Genealogists are often so busy trying to find and record all the details about our ancestors’ lives, that we forget our own history will eventually become family history.
How I wish I could have asked Aunt Mary about the handsome Soldiers in this photograph . . .
We all regret missed opportunities and unasked questions. Then, almost in the same breath, we complain about the lack of interest our young relatives have about their own history.
Why is it the younger generation’s responsibility to know what questions to ask – let alone ask them? Aren’t the older generations responsible for their children’s education? Family history should be a priority in that effort. By including family history, those extraordinary ordinary people who were our ancestors will make learning history a personal experience and encourage them to learn more.
My history books taught me that the Civil War battles at Franklin and Nashville, Tennessee, were the death knell of the Confederacy. At the time my main interest was passing the test. Then I learned that my great grandfather fought and was captured at Franklin, spent the rest of the war as a POW at Camp Douglas, Illinois, and then walked home to Georgia. Once I had a family connection to the war, I wanted to understand how it affected their lives. It then became personal.
Although my mother, aunts and grandmother made sure we kids knew this great grandfather fought in the war, it would have been easy to expand our knowledge and interest. We spent many summers on the family farm in Georgia just a few miles from the Chickamauga battlefield. My great grandfather’s unit fought there too. It would have been a great adventure to wander around the battlefield, discover the many monuments honoring his unit and learn about his unit’s actions during the battle. With a little more encouragement, we may have gone on to learn about the other battles and his capture.
My point here is that it is our responsibility to share our family history and make history personal for the generations following us.
How can we do this? Here are some ideas:
- Visit battlefields, home towns and places where your ancestors lived. During a recent visit to the Chickamauga battlefield, a ranger looked up my great grandfather’s unit and then provided us with a map showing where each monument and marker for that unit was located. My husband and I spent a delightful afternoon tracking down those markers. It would have been even more fun if the grandkids had been with us.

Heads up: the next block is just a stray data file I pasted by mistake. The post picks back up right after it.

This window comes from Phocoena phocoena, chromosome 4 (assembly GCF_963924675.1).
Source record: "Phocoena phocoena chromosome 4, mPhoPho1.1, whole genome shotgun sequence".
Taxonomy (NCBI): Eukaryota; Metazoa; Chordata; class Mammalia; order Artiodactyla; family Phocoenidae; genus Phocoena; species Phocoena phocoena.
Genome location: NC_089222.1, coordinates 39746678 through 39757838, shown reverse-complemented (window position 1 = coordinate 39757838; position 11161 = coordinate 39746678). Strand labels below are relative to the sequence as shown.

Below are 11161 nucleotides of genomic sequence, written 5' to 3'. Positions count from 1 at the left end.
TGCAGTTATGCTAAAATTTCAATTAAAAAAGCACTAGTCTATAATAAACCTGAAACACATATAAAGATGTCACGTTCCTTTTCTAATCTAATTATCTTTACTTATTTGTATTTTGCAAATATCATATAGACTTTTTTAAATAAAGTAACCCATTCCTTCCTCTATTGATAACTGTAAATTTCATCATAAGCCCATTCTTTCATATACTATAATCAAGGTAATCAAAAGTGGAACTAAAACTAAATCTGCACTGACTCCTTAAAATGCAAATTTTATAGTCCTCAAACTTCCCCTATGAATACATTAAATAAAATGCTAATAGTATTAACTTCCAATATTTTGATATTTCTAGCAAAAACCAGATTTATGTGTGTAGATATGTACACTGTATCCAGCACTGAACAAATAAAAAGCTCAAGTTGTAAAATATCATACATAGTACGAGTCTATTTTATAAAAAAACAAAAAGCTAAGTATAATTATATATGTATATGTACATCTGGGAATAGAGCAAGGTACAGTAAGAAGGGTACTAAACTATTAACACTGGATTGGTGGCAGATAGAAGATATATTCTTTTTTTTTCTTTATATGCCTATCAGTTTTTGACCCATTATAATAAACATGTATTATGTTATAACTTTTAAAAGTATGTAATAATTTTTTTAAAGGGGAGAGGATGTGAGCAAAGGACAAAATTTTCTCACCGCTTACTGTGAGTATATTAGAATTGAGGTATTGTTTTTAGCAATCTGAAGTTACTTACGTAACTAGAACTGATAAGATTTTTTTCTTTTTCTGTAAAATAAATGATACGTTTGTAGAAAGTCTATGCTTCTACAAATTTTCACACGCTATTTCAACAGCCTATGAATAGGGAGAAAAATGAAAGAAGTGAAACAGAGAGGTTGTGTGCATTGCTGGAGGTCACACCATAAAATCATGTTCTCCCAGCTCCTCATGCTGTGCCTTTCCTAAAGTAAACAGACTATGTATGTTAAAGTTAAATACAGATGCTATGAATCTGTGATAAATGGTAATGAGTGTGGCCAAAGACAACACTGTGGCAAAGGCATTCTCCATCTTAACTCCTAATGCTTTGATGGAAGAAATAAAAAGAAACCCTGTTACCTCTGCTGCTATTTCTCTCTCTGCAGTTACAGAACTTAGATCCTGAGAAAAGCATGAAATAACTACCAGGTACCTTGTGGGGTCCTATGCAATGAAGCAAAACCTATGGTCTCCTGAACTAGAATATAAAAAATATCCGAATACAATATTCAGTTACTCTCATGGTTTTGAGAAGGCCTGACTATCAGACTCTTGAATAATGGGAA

- We did have the grandkids with us on a day trip to Spaceport at Cape Canaveral. I told them about watching Apollo 11 launch from the beach in St. Augustine and their mother told them about when we went to the Cape to watch a shuttle launch. Now the exhibits became even more real to them.
- Do your kids like to read? Historical novels are even more fascinating when there’s a connection to an ancestor. The same is true for movies. All it takes is a little comment mentioning the connection to spark an interest.
- Blog the stories your research discovers. My nephew never met his paternal grandparents so he enjoys the photos and stories I’ve posted about them.
- Create photo/scrapbooks with lots of captions, ephemera and short stories. It’s quite easy and affordable these days to “publish” small, customized histories as gifts.
- Develop research challenges/contests to encourage the kids to learn on their own.
It doesn’t have to be a momentous event to add a personal perspective. Something as simple as watching History Detectives and commenting on how you found one of your ancestors using similar research techniques could inspire them to discover how fascinating family history can be.
Got some suggestions to add to the list? You can share them in the comments. We’d love to hear them!
This article is reprinted with permission from Moultrie Creek Gazette.
This is a photo of William James Barrett, Jr., Elizabeth Carswell Barrett, his wife, and William Henry Barrett. It was taken at Wilson’s Studio on Bull Street in Savannah, Georgia about 1897 – probably to celebrate Elizabeth and William’s wedding. Continue reading “A Tragic Tale in Old Savannah”